YA The Surgeon Generals are liars. The lives squirming inside Katia and the other clones aren’t parasites. They’re bastard Freeborns. #WVTP

I waited. Then a Direct Message [not a mass Tweet, but a message sent directly from one user to another] popped up in its column on my TweetDeck. Here’s what it said:

Yo yo, send me that. #WVTP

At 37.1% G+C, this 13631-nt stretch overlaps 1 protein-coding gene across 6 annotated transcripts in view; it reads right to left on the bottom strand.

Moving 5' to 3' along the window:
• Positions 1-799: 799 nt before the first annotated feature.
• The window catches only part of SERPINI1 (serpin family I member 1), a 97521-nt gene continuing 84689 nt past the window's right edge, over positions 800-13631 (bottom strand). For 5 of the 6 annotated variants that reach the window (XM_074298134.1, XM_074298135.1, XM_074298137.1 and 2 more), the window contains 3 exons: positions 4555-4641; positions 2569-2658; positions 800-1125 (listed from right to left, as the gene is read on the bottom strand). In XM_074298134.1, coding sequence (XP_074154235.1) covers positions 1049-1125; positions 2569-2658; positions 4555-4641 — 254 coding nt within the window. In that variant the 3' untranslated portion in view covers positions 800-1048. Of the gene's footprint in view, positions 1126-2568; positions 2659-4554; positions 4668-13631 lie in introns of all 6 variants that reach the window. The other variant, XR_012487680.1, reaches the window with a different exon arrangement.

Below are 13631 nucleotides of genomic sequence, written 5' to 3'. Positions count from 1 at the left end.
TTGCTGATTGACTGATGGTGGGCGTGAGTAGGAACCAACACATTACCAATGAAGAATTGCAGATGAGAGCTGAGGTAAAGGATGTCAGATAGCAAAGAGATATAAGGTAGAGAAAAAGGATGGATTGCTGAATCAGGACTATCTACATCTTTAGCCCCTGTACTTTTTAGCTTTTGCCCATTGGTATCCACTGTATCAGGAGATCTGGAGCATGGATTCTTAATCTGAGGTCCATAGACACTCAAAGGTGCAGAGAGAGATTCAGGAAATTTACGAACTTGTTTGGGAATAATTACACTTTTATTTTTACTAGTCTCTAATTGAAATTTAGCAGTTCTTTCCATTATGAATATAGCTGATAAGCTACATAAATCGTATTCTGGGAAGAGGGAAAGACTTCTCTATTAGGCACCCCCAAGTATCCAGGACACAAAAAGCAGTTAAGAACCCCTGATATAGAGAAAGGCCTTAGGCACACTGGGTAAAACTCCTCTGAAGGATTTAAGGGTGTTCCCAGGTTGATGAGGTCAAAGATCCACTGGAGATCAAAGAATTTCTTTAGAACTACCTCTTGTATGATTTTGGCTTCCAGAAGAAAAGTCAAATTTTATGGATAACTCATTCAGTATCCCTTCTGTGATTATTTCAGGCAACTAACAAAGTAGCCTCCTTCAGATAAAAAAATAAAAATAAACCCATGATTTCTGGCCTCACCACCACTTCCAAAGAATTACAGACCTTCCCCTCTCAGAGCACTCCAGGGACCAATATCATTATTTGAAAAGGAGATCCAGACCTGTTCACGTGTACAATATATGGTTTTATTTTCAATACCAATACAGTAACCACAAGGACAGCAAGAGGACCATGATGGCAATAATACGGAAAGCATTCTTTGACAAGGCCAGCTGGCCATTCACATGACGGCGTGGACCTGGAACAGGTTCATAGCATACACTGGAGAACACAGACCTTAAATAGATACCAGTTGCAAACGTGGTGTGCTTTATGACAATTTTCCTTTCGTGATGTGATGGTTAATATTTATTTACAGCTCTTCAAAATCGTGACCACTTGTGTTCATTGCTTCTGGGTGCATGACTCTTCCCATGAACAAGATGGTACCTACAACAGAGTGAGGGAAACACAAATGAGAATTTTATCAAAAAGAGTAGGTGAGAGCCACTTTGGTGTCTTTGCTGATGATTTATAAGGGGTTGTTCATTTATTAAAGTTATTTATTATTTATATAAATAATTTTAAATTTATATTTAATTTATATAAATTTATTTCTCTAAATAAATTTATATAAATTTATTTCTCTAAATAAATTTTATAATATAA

Sweet! So, John and I chatted a few direct messages back and forth. Apparently, he didn’t know it was YA until that Tweet. Also, he noted that sometimes persistence is the key. It damn sure was!

I have already received my instructions on how to bypass the slush pile and send the full manuscript for FREEBORN directly to an agent who asked for it. This is a great opportunity. I have not even queried FREEBORN yet, so the Twitter Party was it’s first foray into the larger world of publishing professionals.

Understatement: I’m excited about this.